Oswald continued to adjust and left batters baffled
June 3, 2016
Jonny Oswald has been a very good pitcher throughout his four-year career with the Ramstein Royals. This year, he became great.
And he became the 2016 Stars and Stripes baseball Athlete of the Year.
“He learned the art of pitching,” Ramstein coach Tom Yost said.
The improvement is remarkable in part because of how good he has been throughout his prep career. After starring at the local youth level, Oswald developed into a four-year fixture at the top of the Royal rotation, flashing elite potential as a freshman and steadily improving on it over the years that followed.
But his senior year was special, and not just for the usual sentimental reasons, or even exclusively for Ramstein’s successful pursuit of a fourth straight European title.
As Yost explained, Oswald made the transition this season from artisan to artist.
Here’s a primary example of the difference. Oswald’s fastball tops out at about 86 miles per hour. That’s an overpowering velocity for the average teenage batter, who at best could hope to foul it off and earn a look at another one. But more adept opposing hitters could anticipate that fastball, at that speed, and time their swing accordingly to put it in play.
So Oswald developed what Yost called a “BP fastball,” an abbreviation for batting practice. This pitch reached the plate at around 78 miles per hour. Now even those few hitters who could catch up to the top-speed heat had to pause and consider exactly what was headed their way. Mix in a reliable curveball, slider and changeup - that last another off-speed pitch, distinct from the BP fastball, meant to play with a hitter’s expectations - and Oswald was approaching unfairness.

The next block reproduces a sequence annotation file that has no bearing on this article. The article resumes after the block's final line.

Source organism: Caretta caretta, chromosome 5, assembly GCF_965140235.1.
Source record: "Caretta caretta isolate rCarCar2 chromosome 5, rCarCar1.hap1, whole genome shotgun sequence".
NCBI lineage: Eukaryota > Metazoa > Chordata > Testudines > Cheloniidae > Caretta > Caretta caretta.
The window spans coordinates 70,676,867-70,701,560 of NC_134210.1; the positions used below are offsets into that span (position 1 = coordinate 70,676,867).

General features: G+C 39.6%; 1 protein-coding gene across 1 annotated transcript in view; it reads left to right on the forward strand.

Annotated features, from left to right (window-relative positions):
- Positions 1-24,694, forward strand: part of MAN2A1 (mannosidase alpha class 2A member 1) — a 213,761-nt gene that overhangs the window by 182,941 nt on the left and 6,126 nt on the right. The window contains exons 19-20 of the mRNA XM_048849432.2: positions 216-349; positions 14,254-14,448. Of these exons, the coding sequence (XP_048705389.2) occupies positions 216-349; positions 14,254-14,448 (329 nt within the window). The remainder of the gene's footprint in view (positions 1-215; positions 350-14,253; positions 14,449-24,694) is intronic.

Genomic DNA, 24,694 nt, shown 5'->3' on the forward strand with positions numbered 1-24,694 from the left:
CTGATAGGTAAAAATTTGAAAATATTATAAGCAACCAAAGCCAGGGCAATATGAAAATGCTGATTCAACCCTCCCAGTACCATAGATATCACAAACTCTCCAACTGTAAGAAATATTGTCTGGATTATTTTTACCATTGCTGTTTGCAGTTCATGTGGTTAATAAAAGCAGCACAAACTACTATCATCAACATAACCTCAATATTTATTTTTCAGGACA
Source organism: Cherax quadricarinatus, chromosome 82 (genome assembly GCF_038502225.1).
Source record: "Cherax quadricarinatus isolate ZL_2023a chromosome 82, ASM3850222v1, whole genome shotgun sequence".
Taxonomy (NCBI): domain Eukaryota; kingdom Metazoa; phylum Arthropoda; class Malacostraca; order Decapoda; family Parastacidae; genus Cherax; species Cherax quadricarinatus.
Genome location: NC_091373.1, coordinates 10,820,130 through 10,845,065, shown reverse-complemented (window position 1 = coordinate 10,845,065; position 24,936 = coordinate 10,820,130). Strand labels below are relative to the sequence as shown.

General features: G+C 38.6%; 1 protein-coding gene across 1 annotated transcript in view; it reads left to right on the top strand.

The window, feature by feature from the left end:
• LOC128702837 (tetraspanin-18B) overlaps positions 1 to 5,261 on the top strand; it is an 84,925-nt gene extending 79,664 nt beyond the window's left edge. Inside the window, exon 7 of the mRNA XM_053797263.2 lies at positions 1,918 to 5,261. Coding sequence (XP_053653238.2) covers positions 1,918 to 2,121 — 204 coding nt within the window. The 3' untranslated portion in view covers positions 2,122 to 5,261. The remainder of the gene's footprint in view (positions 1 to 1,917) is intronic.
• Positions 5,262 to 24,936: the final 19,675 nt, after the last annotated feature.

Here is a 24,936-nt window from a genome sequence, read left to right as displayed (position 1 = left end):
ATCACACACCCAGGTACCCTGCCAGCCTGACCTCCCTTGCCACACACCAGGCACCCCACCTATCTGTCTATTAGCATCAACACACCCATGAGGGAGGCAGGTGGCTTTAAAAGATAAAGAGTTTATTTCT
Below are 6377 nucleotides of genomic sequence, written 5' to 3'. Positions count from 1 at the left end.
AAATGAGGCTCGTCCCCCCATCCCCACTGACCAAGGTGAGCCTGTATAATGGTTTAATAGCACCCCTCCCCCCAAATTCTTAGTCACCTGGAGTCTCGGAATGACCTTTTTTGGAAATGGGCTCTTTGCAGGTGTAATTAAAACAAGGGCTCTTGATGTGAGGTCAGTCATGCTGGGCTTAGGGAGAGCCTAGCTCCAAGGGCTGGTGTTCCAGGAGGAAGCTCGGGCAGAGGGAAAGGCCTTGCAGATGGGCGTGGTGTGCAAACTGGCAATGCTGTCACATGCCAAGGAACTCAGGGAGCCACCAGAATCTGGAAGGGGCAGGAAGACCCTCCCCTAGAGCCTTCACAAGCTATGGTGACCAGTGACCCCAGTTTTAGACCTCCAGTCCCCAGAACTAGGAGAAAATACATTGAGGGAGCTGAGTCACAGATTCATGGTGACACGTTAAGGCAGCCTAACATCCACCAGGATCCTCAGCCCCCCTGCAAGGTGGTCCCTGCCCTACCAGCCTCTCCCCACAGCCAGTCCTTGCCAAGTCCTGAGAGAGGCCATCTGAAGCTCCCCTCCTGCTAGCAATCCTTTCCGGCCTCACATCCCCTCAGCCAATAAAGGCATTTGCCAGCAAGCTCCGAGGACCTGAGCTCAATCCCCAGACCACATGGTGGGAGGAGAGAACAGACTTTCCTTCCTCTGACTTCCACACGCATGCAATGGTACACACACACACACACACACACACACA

“Depending on the day, some pitches work better than others,” Oswald said. “It’s nice to have those multiple pitches.”
As he perfected his art, Oswald also grew into his role as a leader of DODEA-Europe’s resident diamond dynasty.
“Jonny has meant a lot to the Ramstein baseball program over the past four years,” Yost said. “His work ethic and drive has led a group of players to put the extra work into the program.”
That’s exactly what Oswald set out to do. Once a “really shy” freshman, Oswald grew to enjoy the role of veteran leader for a team that restocked with fresh young talent each spring.
“Mostly my goals were just to help the team out,” Oswald said. “It was nice to meet new guys and help them out the best I can.”
Oswald is now looking ahead to his next challenge. The Florida native plans to head to the University of Tampa, a strong NCAA Division II program, and work his way onto the varsity squad. Given his constant success and steady improvement in high school, it’s a plan with a good chance of success.
“He comes to practice every day with the mindset that we will be better today than we were yesterday,” Yost said.